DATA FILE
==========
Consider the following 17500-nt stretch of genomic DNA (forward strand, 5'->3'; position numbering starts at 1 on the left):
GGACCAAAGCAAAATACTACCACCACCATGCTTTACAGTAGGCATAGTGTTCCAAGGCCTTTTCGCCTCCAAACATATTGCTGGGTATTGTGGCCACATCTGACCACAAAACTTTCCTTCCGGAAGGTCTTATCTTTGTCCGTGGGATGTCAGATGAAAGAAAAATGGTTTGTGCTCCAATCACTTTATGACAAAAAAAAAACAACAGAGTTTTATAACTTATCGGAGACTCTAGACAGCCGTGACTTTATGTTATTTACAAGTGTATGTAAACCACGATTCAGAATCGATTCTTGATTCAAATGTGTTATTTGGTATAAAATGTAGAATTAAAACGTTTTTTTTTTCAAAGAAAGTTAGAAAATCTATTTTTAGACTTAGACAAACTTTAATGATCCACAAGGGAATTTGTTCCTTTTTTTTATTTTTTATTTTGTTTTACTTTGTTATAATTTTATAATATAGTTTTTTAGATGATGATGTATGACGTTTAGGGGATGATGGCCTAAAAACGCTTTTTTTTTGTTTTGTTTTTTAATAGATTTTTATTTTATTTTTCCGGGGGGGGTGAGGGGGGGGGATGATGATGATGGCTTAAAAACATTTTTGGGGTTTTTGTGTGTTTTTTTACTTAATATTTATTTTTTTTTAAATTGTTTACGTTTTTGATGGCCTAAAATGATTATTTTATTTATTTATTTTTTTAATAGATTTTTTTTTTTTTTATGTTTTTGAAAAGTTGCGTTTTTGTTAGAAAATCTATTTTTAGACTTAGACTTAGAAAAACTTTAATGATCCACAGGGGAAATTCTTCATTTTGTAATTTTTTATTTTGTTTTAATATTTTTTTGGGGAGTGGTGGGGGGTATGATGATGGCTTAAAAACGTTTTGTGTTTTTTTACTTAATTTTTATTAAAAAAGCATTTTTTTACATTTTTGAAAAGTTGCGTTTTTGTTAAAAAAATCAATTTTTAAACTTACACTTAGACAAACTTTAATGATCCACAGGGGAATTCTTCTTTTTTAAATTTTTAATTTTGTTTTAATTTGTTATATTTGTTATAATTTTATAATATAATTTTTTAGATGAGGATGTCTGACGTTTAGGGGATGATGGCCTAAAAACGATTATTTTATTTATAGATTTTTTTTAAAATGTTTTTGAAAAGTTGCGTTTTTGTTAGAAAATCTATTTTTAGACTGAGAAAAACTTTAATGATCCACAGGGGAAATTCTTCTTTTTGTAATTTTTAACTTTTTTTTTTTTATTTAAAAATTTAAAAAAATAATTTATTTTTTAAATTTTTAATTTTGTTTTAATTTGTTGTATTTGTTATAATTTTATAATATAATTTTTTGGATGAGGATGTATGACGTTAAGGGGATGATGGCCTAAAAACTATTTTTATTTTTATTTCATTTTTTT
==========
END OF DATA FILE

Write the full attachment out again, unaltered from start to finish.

Consider the following 17500-nt stretch of genomic DNA (forward strand, 5'->3'; position numbering starts at 1 on the left):
GGACCAAAGCAAAATACTACCACCACCATGCTTTACAGTAGGCATAGTGTTCCAAGGCCTTTTCGCCTCCAAACATATTGCTGGGTATTGTGGCCACATCTGACCACAAAACTTTCCTTCCGGAAGGTCTTATCTTTGTCCGTGGGATGTCAGATGAAAGAAAAATGGTTTGTGCTCCAATCACTTTATGACAAAAAAAAAACAACAGAGTTTTATAACTTATCGGAGACTCTAGACAGCCGTGACTTTATGTTATTTACAAGTGTATGTAAACCACGATTCAGAATCGATTCTTGATTCAAATGTGTTATTTGGTATAAAATGTAGAATTAAAACGTTTTTTTTTTCAAAGAAAGTTAGAAAATCTATTTTTAGACTTAGACAAACTTTAATGATCCACAAGGGAATTTGTTCCTTTTTTTTATTTTTTATTTTGTTTTACTTTGTTATAATTTTATAATATAGTTTTTTAGATGATGATGTATGACGTTTAGGGGATGATGGCCTAAAAACGCTTTTTTTTTGTTTTGTTTTTTAATAGATTTTTATTTTATTTTTCCGGGGGGGGTGAGGGGGGGGGATGATGATGATGGCTTAAAAACATTTTTGGGGTTTTTGTGTGTTTTTTTACTTAATATTTATTTTTTTTTAAATTGTTTACGTTTTTGATGGCCTAAAATGATTATTTTATTTATTTATTTTTTTAATAGATTTTTTTTTTTTTTATGTTTTTGAAAAGTTGCGTTTTTGTTAGAAAATCTATTTTTAGACTTAGACTTAGAAAAACTTTAATGATCCACAGGGGAAATTCTTCATTTTGTAATTTTTTATTTTGTTTTAATATTTTTTTGGGGAGTGGTGGGGGGTATGATGATGGCTTAAAAACGTTTTGTGTTTTTTTACTTAATTTTTATTAAAAAAGCATTTTTTTACATTTTTGAAAAGTTGCGTTTTTGTTAAAAAAATCAATTTTTAAACTTACACTTAGACAAACTTTAATGATCCACAGGGGAATTCTTCTTTTTTAAATTTTTAATTTTGTTTTAATTTGTTATATTTGTTATAATTTTATAATATAATTTTTTAGATGAGGATGTCTGACGTTTAGGGGATGATGGCCTAAAAACGATTATTTTATTTATAGATTTTTTTTAAAATGTTTTTGAAAAGTTGCGTTTTTGTTAGAAAATCTATTTTTAGACTGAGAAAAACTTTAATGATCCACAGGGGAAATTCTTCTTTTTGTAATTTTTAACTTTTTTTTTTTTATTTAAAAATTTAAAAAAATAATTTATTTTTTAAATTTTTAATTTTGTTTTAATTTGTTGTATTTGTTATAATTTTATAATATAATTTTTTGGATGAGGATGTATGACGTTAAGGGGATGATGGCCTAAAAACTATTTTTATTTTTATTTCATTTTTTT